Proto-Maritime : a linguistic overview

The Proto-Maritime language, the ancestor of the Maritime language family, was spoken by the Proto-Maritime people who lived on the islands of Mohai and Peku off the north-east coast of Aheku.

The language arose as a result of the mixing of two cultures in the years after Omu Hẽwã -186X (equivalent to around 1500 B.C. in Earth terms, or 3,500 years ago). Until OH -186X, the islands were the sole preserve of two groups of the Yelé people.

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What did Proto-Maritime sound like?

Proto-Maritime is reconstructed as having 22 phonemes. It was characterised by its three points of vowel articulation, a lack of voicing contrast amongst consonants and the prominence of velar, uvular and pharyngeal sounds. Syllables were simple or moderately complex.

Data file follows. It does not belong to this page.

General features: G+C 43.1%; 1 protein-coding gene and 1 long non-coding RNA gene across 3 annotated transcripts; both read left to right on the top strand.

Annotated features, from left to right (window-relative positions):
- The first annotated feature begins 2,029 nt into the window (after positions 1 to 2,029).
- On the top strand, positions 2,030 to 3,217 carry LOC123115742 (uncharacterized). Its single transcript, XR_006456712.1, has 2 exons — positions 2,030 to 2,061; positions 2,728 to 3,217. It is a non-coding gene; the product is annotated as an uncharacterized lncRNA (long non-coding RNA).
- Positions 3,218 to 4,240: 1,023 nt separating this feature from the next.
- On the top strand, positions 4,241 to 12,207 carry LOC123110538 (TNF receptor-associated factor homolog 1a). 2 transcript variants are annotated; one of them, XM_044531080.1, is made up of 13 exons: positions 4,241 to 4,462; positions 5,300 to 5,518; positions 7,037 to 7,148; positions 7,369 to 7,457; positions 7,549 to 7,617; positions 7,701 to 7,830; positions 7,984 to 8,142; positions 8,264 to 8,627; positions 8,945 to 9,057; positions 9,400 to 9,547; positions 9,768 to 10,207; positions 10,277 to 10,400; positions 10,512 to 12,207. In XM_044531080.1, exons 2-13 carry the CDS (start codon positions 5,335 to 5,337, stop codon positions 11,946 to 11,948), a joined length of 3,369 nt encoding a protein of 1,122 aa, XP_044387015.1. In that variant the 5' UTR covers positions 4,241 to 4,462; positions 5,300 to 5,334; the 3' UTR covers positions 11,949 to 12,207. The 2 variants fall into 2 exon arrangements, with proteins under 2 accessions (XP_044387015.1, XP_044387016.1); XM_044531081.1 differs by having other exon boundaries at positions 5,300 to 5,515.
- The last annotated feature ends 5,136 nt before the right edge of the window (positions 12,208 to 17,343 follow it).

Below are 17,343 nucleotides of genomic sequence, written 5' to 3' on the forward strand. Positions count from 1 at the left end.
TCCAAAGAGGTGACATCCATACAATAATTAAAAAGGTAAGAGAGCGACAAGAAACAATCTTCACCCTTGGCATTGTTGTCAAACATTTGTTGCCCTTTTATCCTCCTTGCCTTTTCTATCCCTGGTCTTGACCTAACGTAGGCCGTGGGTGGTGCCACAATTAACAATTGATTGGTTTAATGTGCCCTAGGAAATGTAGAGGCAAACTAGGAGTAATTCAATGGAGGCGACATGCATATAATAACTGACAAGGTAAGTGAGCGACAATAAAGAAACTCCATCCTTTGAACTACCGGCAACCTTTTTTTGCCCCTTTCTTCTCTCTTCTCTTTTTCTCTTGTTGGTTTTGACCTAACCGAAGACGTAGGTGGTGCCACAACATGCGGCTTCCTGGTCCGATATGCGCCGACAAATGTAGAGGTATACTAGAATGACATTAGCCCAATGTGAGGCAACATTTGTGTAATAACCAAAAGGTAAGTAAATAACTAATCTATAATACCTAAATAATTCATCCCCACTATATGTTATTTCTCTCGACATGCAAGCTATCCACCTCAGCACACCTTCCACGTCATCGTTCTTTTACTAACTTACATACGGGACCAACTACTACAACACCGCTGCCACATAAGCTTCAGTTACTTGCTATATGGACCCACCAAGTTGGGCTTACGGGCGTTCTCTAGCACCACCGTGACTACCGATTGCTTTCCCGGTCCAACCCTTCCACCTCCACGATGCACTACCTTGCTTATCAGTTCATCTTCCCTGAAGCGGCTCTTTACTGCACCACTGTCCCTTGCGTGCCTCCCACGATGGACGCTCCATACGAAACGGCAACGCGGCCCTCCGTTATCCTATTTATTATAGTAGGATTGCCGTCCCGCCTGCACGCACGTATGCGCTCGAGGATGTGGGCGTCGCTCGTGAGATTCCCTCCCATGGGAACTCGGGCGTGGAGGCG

The standard model of PM has stood the test of time, but some uncertainties remain. These are indicated below. The language was unwritten. It  is believed that there were two dialects, one spoken on Mohai, one on Peku. Little is known about them, however.

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